The number of fibroids in the uterus is one of the most important criteria in determining the treatment method to be applied. Fibroids in the uterus are usually numerous and of different size. The more fibroids are in the uterus, the more difficult it will be to remove all of the fibroids, the more will be the blood loss and other complications from myomectomy, and the greater the risk will be that the surgery will turn into a hysterectomy. In addition, in multiple fibroids, it may become impossible to determine which of the many fibroids are causing the patient's complaints. In this case, if myomectomy is insisted, the chance of success of the operation decreases, the risks increase, and if the complaints do not go away, a second operation (usually hysterectomy) may be required. However, in such patients, all fibroids can be effectively treated without removal of the uterus with embolization therapy. Therefore, embolization should be the treatment of choice in patients with more than one uterine fibroid. In more than 20 years that we practiced embolization therapy, we have seen many patients with multiple fibroids who have had recurrence after multiple (sometimes 6-7 times) myomectomies, that we then successfully treated with embolization. In fact, these patients were not suitable for myomectomy from the very beginning, and the fibroids removed in repetitive operations were actually the fibroids that were attached to the uterus with a stalk and grow outward, which are easy for surgery. The fibroids that could not be removed were intramural and large fibroids that are difficult to operate. In such patients, myomectomy should not be performed at all, or if it recurs once done, myomectomy should not be insisted on and these patients should be sent for embolization.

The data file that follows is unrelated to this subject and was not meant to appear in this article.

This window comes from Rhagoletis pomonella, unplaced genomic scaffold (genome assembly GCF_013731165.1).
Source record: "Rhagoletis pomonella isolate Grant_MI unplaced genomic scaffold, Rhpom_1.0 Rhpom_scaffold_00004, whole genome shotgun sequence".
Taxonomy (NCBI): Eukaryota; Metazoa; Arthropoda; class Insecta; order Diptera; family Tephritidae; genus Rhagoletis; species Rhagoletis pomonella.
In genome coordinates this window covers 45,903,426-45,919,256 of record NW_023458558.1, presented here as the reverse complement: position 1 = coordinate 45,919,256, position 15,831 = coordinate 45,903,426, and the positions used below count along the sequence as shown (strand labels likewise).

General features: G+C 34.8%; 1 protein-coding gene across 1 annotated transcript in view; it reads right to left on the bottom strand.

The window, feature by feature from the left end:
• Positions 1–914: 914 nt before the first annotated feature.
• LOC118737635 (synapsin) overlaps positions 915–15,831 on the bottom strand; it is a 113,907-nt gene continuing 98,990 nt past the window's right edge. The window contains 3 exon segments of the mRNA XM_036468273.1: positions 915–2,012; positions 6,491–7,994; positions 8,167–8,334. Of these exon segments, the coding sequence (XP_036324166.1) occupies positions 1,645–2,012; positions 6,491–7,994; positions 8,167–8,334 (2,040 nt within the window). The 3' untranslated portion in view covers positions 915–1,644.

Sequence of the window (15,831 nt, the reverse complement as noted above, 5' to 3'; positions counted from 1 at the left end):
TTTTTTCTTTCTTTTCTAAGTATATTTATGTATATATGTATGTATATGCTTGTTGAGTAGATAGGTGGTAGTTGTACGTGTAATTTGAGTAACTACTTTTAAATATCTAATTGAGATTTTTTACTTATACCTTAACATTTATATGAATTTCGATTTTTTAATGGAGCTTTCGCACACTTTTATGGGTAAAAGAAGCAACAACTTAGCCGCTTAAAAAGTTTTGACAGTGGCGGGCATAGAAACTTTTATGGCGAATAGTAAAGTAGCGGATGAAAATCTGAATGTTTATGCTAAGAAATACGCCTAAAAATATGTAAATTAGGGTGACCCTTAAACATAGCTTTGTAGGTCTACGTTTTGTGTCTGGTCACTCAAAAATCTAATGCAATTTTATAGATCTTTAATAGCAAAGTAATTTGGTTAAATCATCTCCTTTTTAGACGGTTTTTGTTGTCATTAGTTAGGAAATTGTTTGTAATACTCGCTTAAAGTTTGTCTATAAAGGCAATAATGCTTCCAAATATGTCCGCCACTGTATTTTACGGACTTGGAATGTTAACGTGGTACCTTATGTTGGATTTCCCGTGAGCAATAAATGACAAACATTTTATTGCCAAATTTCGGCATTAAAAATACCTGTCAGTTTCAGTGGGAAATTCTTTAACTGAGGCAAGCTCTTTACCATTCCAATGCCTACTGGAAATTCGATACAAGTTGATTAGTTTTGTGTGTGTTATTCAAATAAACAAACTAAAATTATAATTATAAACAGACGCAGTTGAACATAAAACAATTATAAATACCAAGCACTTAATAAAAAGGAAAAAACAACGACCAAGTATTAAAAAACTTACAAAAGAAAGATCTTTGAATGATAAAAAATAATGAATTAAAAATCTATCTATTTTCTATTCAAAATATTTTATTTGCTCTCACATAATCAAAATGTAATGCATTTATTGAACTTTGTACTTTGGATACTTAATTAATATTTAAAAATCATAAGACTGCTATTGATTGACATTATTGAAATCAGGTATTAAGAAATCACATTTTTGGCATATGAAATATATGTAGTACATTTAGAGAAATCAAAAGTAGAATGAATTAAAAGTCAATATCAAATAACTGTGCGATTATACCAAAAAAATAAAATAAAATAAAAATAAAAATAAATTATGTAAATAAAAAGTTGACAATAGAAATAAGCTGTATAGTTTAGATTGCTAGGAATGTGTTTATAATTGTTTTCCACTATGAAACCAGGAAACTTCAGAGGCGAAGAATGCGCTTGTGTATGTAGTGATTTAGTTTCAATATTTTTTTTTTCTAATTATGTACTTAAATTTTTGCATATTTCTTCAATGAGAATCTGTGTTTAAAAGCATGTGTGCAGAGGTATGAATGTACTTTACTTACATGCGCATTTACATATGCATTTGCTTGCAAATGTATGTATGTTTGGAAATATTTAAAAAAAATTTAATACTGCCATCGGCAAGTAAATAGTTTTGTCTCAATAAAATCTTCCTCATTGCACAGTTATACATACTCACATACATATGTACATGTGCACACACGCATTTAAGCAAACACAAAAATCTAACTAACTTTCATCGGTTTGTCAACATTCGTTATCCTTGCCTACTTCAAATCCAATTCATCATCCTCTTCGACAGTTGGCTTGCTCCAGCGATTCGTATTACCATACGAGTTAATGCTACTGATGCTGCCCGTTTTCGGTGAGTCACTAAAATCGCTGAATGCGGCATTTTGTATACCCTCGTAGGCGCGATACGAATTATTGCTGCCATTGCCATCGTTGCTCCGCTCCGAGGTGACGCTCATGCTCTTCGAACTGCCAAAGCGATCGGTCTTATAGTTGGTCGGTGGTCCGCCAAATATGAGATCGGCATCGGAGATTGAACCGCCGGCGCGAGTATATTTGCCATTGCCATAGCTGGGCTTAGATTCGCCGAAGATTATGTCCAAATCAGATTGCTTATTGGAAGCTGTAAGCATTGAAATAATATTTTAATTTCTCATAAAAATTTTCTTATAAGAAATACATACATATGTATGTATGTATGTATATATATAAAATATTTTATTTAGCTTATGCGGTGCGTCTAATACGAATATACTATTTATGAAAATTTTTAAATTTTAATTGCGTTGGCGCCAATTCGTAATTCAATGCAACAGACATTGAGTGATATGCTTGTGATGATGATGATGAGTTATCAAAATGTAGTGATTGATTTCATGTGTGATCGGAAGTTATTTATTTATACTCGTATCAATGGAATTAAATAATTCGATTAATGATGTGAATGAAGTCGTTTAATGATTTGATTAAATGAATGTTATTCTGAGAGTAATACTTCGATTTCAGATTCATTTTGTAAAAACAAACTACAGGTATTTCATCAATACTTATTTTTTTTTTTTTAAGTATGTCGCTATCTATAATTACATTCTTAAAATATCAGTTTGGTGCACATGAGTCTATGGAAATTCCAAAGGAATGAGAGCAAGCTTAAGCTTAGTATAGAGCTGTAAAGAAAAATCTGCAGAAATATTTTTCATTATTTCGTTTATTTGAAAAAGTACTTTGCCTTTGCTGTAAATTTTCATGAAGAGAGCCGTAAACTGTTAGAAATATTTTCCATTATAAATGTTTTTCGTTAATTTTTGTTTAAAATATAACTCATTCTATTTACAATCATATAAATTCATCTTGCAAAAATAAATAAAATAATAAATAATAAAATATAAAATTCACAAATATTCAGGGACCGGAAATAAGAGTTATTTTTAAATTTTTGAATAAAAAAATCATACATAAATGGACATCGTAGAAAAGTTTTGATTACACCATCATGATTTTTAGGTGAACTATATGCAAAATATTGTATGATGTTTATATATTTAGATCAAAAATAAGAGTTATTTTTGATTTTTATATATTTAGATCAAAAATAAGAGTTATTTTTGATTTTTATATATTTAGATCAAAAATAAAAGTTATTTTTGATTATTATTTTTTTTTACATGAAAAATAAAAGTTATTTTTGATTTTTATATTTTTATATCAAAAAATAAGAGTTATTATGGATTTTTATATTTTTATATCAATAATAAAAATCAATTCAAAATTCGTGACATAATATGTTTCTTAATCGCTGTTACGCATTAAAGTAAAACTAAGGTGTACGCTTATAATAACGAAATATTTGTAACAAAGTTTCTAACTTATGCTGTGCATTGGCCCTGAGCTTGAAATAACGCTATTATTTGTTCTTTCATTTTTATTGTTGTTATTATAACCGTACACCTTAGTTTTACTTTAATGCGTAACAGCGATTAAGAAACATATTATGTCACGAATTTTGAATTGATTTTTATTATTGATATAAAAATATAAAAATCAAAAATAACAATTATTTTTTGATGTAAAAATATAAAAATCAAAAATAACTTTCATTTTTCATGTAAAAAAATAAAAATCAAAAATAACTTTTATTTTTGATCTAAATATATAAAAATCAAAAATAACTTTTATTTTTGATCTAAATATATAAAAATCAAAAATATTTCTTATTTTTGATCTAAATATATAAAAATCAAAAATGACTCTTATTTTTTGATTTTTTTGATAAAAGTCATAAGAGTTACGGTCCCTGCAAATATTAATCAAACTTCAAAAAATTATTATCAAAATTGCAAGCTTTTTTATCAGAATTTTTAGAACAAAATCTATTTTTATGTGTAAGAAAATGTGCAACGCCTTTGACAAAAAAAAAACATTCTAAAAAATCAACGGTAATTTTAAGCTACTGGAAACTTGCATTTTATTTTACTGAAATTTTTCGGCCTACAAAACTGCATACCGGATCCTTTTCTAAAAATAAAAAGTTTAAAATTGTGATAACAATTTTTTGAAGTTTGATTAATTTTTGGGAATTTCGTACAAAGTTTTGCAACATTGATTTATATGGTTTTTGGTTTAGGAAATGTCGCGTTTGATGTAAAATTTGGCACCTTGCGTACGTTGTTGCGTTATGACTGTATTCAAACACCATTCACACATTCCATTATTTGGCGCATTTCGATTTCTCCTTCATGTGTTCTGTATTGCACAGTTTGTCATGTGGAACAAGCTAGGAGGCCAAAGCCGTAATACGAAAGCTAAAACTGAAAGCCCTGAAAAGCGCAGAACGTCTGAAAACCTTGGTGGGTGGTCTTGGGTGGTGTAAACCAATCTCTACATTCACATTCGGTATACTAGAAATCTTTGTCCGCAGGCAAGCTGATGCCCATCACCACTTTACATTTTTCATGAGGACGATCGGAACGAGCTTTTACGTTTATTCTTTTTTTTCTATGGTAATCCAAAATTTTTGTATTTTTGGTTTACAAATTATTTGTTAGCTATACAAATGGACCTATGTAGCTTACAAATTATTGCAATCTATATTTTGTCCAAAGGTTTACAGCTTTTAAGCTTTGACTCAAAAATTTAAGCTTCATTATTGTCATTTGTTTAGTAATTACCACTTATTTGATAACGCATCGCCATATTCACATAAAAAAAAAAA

The location of the fibroids in the uterus is also important in determining the treatment method to be applied. In general, embolization is effective on fibroids in all layers of the uterus. However, fibroids that grow out of the uterus (subserosal) and attach to the uterus tissue with a narrow neck (stem) may not be ideal for embolization. These types of fibroids may detach from the uterus after embolization and fall into the abdominal cavity, causing some pain. On the contrary, such fibroids can be easily removed by myomectomy since their connection with the uterus is weak. Therefore, if subserosal pedunculated fibroids are detected, myomectomy should be the treatment of choice.